Briefing the UK’s Election – and Why it Matters to Americans

Polling station in Great Britain. (C) secretlondon123 - via Wikimedia Commons

Polling station in Great Britain. (C) secretlondon123 – via Wikimedia Commons.

We’re less than a year away from the Iowa caucuses – and already there are six declared candidates vying to be the next GOP nominee, with more than a dozen other serious to semi-serious contenders lurking in the wings. In the other party, Hillary Clinton continues her almost unchallenged march towards nomination victory – notwithstanding Bernie Sanders’ surprising showing in some polls.

The 2016 election, it would seem, has been going on for years. The cycle has gotten to be so long that Americans might be forgiven for failing to notice that some of the world’s other democracies manage to run their elections, start to finish, in less time than it takes American politicians to flip flop on agricultural subsidies.

The British, for example, just managed to pull theirs off in a few short months. In their last general election, in 2010, no party received enough votes to form a majority government. But the Conservatives effectively ousted Labour from power after receiving the most seats, and they went on to form an awkward coalition government with the Liberal-Democrats.

This time around, the Conservatives won a surprising outright majority. Labour and the Liberal-Democrats both suffered thorough defeats, with the latter being relegated to an electoral afterthought. Afterwards, both Nick Clegg and Ed Miliband – the leaders of Labour and the Liberal-Democrats, respectively – called it quits.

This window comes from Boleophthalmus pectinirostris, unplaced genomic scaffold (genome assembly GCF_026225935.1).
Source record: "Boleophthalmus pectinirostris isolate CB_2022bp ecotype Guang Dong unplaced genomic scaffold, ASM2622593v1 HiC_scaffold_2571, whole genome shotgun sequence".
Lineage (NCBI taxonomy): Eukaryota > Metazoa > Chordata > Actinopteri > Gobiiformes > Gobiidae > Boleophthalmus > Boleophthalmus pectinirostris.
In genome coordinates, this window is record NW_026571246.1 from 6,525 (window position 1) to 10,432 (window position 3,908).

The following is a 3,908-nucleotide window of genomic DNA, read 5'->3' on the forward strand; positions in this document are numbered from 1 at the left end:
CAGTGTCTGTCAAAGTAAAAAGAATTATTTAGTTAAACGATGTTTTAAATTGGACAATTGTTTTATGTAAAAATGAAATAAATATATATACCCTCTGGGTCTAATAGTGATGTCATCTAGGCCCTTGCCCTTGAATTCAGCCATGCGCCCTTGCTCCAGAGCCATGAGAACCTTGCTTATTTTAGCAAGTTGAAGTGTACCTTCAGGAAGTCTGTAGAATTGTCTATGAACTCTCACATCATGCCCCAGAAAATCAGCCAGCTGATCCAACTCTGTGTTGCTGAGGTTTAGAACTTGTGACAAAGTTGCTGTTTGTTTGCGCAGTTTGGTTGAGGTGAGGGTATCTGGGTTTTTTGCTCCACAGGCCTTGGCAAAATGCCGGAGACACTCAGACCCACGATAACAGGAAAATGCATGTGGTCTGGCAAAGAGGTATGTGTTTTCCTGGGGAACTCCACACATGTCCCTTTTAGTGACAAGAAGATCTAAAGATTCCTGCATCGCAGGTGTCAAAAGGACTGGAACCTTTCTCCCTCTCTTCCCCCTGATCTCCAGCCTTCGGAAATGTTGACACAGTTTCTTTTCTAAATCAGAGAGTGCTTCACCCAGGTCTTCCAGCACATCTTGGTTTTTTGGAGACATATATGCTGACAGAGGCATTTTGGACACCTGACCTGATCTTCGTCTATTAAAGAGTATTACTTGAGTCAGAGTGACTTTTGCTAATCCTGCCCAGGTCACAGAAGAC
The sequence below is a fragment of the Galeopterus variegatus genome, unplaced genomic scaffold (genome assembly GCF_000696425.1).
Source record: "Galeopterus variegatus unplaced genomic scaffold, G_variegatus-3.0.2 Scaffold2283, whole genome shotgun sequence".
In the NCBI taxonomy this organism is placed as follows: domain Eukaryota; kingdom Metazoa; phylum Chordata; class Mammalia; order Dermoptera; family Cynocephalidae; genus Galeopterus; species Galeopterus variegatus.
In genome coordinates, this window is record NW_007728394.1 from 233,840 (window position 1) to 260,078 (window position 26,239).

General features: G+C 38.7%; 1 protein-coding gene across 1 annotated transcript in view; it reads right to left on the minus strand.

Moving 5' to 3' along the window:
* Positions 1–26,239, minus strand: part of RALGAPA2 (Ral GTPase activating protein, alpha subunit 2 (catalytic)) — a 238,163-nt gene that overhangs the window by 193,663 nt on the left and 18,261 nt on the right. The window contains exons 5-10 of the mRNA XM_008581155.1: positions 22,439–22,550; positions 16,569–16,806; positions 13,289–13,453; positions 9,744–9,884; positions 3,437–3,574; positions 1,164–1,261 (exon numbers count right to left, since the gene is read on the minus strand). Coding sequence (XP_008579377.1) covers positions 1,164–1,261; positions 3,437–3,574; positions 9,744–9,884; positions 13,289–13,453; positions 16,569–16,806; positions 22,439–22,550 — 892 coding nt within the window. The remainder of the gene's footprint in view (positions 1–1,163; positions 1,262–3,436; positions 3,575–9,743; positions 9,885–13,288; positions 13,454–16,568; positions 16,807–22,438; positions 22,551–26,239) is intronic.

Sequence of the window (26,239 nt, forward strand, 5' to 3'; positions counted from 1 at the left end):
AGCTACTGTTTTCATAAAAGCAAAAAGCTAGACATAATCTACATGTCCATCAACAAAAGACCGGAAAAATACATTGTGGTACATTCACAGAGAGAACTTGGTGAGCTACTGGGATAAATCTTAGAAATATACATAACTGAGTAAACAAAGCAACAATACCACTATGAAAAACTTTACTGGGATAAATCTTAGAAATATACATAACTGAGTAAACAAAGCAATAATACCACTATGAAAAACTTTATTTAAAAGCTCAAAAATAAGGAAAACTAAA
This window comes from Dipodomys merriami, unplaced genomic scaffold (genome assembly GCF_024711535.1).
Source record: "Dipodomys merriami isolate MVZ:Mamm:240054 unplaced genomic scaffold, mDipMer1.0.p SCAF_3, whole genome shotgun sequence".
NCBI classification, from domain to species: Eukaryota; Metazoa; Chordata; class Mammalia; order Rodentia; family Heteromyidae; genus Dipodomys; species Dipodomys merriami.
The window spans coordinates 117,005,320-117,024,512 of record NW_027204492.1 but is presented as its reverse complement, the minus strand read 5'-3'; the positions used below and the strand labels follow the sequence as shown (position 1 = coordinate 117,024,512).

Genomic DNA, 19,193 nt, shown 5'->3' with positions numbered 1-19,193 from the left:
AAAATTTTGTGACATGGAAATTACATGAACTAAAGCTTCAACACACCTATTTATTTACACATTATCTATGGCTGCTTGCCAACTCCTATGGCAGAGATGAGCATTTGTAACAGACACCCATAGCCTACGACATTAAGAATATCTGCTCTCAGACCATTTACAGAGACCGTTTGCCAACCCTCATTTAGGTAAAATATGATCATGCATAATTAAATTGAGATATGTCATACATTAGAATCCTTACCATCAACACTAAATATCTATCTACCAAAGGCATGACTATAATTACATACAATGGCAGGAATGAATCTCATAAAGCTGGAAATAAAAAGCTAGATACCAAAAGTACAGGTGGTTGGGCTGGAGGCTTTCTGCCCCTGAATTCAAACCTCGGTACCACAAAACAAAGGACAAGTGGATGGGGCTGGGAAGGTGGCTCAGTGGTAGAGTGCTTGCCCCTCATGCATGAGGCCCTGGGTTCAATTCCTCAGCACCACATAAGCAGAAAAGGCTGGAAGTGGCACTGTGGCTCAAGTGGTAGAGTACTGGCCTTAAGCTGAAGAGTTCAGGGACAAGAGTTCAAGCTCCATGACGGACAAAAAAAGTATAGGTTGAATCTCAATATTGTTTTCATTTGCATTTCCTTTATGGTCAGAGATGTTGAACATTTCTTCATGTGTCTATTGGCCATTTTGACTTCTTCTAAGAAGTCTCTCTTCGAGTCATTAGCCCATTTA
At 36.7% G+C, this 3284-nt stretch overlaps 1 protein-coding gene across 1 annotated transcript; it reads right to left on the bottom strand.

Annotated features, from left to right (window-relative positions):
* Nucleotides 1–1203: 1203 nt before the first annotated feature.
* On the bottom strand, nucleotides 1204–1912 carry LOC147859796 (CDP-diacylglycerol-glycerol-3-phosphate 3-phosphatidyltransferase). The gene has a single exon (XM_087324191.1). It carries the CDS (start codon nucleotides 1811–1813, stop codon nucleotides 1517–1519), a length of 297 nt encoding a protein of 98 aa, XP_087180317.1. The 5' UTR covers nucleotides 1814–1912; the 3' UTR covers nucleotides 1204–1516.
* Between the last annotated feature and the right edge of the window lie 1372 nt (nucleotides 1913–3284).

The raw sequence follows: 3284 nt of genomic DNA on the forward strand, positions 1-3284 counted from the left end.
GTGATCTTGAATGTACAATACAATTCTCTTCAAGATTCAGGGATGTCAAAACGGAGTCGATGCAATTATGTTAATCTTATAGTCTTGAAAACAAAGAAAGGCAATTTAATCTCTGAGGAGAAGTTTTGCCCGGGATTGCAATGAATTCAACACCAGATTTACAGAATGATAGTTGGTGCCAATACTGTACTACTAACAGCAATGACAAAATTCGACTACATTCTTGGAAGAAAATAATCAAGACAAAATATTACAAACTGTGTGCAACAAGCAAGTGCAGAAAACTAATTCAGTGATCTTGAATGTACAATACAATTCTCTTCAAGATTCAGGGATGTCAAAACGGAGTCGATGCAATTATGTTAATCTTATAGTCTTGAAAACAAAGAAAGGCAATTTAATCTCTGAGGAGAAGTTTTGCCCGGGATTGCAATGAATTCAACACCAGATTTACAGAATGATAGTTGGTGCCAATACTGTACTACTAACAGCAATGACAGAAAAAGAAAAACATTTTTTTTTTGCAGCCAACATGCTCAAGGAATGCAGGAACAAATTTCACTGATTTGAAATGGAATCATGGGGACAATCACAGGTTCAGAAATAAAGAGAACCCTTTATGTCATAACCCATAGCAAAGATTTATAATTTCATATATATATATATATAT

The election also resulted in the resignation of Nigel Farage, the leader of the United Kingdom Independence Party (UKIP) – though he later went on to rescind that resignation and stay on as party leader. Thanks to Britain’s first-past-the-post electoral system, UKIP won a single seat in the House of Commons, even though it took away 12.6% of the vote.

A populist right-wing libertarian party, UKIP has put noticeable pressure on the Conservatives over the past several years – and therein lies one of the important global repercussions of the United Kingdom’s election. As protection against a possible UKIP surge, David Cameron, the reelected Prime Minister and leader of the Conservatives, promised an in-or-out referendum on the UK’s membership in the European Union. Having won an outright majority, David Cameron will have to deliver. The repercussions could be enormous.

To date, no country that has joined the EU has ever left it – though it has become more and more possible to imagine a world in which at least one of it’s members, Greece, might be asked to leave. For the British, EU membership is complicated, with a wide-array of benefits and costs. For Americans, however, things look a bit different. To simplify, the British make the EU more pro-American and more inclined towards the sort of open-trade that benefits American businesses than it would otherwise be. With the United Kingdom gone, the European Union would be both weaker and more insular. In short, it would be a less powerful, less useful, and less sympathetic ally for the US at a time when the ascendency of China and India, along with the newfound belligerence of Russia, mean that the US will have to work harder to protect its interests and values on the international scene.

Human rights would also suffer.

Without the UK, the EU also be less stable. It has become easy for Americans to think of Europe as a generally peaceful, if perhaps decadent, place. It should not, however, be forgotten that such peace remains a historical anomaly. The European project of political and economic integration began as an effort to bind France and Germany together after the calamity of two world wars. The longstanding quip has been that the alliance is meant to disguise French weakness and German strength. But the economic difficulty of the past ten years has placed that fiction under strain; a British exit from the EU would expose it further.